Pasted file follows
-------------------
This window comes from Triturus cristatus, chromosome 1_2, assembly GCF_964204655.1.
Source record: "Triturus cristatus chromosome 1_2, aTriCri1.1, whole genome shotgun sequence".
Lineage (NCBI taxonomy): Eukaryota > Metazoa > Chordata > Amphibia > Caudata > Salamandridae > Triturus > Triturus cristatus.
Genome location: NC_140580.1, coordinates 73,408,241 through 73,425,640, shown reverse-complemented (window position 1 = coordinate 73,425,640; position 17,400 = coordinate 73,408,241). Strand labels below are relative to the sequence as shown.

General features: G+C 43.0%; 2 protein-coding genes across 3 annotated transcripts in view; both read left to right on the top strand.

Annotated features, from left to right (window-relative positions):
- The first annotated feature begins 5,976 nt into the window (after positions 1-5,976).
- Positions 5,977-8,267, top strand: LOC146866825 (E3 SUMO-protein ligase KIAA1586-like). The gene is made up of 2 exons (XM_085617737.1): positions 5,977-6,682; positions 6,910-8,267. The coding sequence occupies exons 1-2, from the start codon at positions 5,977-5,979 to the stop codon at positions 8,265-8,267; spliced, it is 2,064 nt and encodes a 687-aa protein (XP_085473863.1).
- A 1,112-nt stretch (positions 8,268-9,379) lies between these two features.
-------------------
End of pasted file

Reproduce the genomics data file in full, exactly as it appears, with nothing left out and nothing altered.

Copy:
This window comes from Triturus cristatus, chromosome 1_2, assembly GCF_964204655.1.
Source record: "Triturus cristatus chromosome 1_2, aTriCri1.1, whole genome shotgun sequence".
Lineage (NCBI taxonomy): Eukaryota > Metazoa > Chordata > Amphibia > Caudata > Salamandridae > Triturus > Triturus cristatus.
Genome location: NC_140580.1, coordinates 73,408,241 through 73,425,640, shown reverse-complemented (window position 1 = coordinate 73,425,640; position 17,400 = coordinate 73,408,241). Strand labels below are relative to the sequence as shown.

General features: G+C 43.0%; 2 protein-coding genes across 3 annotated transcripts in view; both read left to right on the top strand.

Annotated features, from left to right (window-relative positions):
- The first annotated feature begins 5,976 nt into the window (after positions 1-5,976).
- Positions 5,977-8,267, top strand: LOC146866825 (E3 SUMO-protein ligase KIAA1586-like). The gene is made up of 2 exons (XM_085617737.1): positions 5,977-6,682; positions 6,910-8,267. The coding sequence occupies exons 1-2, from the start codon at positions 5,977-5,979 to the stop codon at positions 8,265-8,267; spliced, it is 2,064 nt and encodes a 687-aa protein (XP_085473863.1).
- A 1,112-nt stretch (positions 8,268-9,379) lies between these two features.